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Book Chapter

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Women comprise approximately half of all migrants across the world, and similarly account for nearly half of all of labor migration. But equality in numbers belies the systemic discrimination women confront in accessing employment opportunities through labor migration programs, as well as the experiences of women within those programs. Migration – and specifically labor migration – is not a gender-neutral phenomenon. The International Labor Organization (ILO) has expressed concern that as feminization of migration increases, women migrants will be increasingly vulnerable to “discrimination, exploitation and abuse… because of hardened attitudes towards migrants in general and because gender-based attitudes and perceptions continue to be slow in changing.” Underlying the ILO’s concern is its recognition that “[g]ender inequalities persist and labour markets remain highly segmented and segregated in both origin and destination countries.”1 When labor migration programs fail to adequately account for the unique social, economic and political realities of women, and when governments fail to adequately monitor recruitment and employment abuses and to ensure meaningful access to justice, systemic gender-based discrimination, exploitation and abuse of persists with impunity throughout the global labor market.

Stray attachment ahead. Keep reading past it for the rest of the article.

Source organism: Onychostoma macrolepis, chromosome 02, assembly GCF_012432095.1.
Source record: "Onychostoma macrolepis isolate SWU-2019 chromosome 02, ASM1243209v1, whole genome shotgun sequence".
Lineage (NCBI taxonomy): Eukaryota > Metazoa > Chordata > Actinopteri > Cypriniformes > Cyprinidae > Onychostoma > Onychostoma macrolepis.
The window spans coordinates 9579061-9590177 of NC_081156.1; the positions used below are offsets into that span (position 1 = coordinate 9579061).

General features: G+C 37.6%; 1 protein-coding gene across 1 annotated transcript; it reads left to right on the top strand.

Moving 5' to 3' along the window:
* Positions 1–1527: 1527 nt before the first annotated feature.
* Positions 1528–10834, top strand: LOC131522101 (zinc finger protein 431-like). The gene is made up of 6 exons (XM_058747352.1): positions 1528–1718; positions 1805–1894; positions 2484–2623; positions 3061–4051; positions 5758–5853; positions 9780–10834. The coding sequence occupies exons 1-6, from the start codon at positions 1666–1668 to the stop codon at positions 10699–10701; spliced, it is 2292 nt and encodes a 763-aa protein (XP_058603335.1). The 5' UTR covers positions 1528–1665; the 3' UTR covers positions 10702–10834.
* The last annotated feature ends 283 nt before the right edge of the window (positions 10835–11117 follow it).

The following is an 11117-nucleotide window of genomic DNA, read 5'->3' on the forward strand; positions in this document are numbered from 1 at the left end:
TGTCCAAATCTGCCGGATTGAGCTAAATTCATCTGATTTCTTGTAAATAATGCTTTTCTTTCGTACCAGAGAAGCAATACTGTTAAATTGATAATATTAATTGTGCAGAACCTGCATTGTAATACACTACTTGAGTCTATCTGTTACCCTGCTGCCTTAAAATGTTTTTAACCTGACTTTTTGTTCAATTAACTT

Gender equality, gender discrimination, gender law, gender-based law reform, human rights, international law